Today we are learning growing cotton from US. After industrial revolution spinning wheel was introduced.  To suit the machines long staple American Cottons were introduced to replace short stapled desi cottons.  With American cottons came American Bollworm for which we got pesticides. However, as is the order of nature, the pest developed resistance to the chemicals with time and has to be dealt with a higher dose or more potent pesticides. Class I, Class II, Class III, Class IV, Class V pesticides were introduced and when pests developed resistance to all of them and awareness about the pesticide problems began increasing, the same companies have come up with genetically modified insect resistance crops introducing Bt genes, claiming they don’t need pesticides. Belying all these claims, the Bollgard I variety of Bt Cotton failed after some years due to the same law of nature that living organisms develop resistance to a life threat after being exposed to it over a period of time. Now Bollgard II variety is being sold on the same principle of efficacy. With time, this would also turn out to be an exercise in futility.

By using chemicals, we feel we are helping plants produce food. We forget that plants are the only self-sustaining organisms in this world. They don’t rely on others. They make food for themselves and for others by utilising the resources available to them. 

By using chemicals, we feel we are helping plants produce food. We forget that plants are the only self-sustaining organisms in this world. They don’t rely on other animals or plants to get food. They make food for themselves and for others by utilising the resources available to them. A farmer, if not bothered with the bogey of scientific research, would rely on crop rotation, locally available resources  than chemicals to deal with pests. Monoculture or growing a single crop is one of the major reasons why pests persist and perpetuate.

By adopting such simple techniques of preventive care and curative measures, we can easily deal with agricultural crisis. The example of farmers in Andhra Pradesh stands as testimony. Not only have they halved their input cost by leaving out chemicals, the yields have also increased. Community managed sustainable agriculture which started as small initiative to reduce pesticide use in 225 acres of two villages, expanded to 25,000 acre in 450 villages by 2005. Today, we have 35 lakh acre in 7,000 villages under ecological farming. As is typical of scientists, they questioned the basis of this success since no standard package was being offered to the farms. In 2010, two independent studies done in 18 districts found out that pesticide use had reduced by 100 per cent in the sample farms and fertiliser use had been halved in the study area whereas the yield is slightly better than that generated earlier from the same fields using chemicals.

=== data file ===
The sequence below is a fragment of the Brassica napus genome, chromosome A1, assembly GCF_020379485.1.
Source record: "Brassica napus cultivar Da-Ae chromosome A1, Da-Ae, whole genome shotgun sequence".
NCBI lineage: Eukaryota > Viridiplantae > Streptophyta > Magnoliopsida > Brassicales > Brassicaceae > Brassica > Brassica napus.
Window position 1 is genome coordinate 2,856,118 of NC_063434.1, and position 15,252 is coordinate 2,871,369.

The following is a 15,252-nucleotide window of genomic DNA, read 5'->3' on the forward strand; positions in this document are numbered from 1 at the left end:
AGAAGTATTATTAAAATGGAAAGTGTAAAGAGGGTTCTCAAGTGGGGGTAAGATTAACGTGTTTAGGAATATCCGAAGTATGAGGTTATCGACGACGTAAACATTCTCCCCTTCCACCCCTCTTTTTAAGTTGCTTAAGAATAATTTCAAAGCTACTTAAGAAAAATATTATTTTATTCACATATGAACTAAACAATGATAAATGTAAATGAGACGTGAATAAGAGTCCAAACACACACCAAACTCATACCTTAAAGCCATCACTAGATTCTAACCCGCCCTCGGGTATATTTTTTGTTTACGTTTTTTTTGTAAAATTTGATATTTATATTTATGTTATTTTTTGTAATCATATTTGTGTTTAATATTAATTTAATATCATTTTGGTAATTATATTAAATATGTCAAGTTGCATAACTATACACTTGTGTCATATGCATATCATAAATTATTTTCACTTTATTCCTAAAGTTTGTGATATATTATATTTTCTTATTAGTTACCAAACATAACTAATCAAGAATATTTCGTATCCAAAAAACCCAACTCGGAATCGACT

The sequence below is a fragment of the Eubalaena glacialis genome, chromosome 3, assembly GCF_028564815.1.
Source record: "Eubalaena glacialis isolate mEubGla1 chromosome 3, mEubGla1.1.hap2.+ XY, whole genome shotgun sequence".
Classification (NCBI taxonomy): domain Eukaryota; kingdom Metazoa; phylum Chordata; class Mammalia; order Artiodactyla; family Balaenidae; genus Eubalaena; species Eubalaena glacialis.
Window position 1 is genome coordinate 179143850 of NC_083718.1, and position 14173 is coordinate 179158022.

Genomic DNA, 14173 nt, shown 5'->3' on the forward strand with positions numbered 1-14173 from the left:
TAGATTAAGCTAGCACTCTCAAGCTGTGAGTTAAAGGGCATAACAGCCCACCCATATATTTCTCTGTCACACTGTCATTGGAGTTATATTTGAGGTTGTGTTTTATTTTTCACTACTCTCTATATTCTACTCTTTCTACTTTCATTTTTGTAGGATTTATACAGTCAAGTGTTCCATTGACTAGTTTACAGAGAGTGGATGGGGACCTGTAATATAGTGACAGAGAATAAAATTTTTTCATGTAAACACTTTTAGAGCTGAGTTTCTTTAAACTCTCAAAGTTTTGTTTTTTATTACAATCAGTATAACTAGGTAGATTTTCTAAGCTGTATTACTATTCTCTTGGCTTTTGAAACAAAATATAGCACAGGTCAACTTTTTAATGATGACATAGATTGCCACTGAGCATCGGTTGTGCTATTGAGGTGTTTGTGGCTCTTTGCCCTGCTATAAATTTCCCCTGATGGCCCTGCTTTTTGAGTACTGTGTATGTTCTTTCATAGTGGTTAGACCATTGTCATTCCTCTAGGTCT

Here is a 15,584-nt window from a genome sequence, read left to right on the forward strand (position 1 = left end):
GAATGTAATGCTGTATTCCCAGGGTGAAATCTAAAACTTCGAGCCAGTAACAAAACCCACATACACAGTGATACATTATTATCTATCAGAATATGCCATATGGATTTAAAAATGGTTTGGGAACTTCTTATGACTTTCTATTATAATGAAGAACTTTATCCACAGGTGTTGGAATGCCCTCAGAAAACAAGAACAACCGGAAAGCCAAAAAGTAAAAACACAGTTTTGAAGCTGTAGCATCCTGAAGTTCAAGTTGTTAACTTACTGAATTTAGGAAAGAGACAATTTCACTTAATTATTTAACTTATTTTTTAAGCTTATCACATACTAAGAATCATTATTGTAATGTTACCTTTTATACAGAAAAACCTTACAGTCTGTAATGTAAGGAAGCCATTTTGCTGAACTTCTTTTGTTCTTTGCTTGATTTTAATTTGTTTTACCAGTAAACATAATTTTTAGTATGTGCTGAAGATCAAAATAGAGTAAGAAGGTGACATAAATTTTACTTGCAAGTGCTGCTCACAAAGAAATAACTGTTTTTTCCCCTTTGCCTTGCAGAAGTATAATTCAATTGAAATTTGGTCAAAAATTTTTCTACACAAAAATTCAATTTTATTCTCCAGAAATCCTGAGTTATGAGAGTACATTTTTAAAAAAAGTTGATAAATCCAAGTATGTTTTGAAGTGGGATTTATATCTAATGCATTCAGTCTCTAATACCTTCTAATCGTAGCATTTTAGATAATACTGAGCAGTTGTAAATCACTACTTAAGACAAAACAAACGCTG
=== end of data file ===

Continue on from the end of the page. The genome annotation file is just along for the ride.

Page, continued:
Last year, when moratorium was placed on Bt Brinjal in 2010, the then Environment Minister Jairam Ramesh had mentioned that neither pesticides nor insect resistant GM crops are inevitable as the 2 lakh farmers in Andhra Pradesh have shown by adopting non pesticidal management.  However, there lot of political and business interests are involved in promotion of GM crops. The GM crop seeds are costly and farmers can’t grow them on their own because in India they are only sold as hybrids.  Also the patents on the crops prevent reuse even if they are introduced in varieties which can be regrown as is happening in the West.

The GM crop seeds are costly and farmers can’t grow them on their own because in India they are only sold as hybrids.  Also the patents on the crops prevent reuse. So, the farmers have to buy the seeds at a high cost from the market every time they want to grow a crop.

So, the farmers have to buy the seeds at a high cost from the market every time they want to grow a crop. Also, if you prefer to grow non-GM crop while your neighbour is growing GM, there will be cross pollination which will contaminate your crop leaving traits you may not wish to have in your crop. The risk is real and we need to fight it with two pronged strategy. While ecological farming needs to be adopted to fight imposition of illogical technology in the fields, political pressure needs to be built on our leaders to thwart any attempt of a sell out to corporates.

Dr Ramanjaneyulu is the executive director of the Centre for Sustainable Agriculture (CSA), Hyderabad.

Photos: Kheti Virasat Mission, Punjab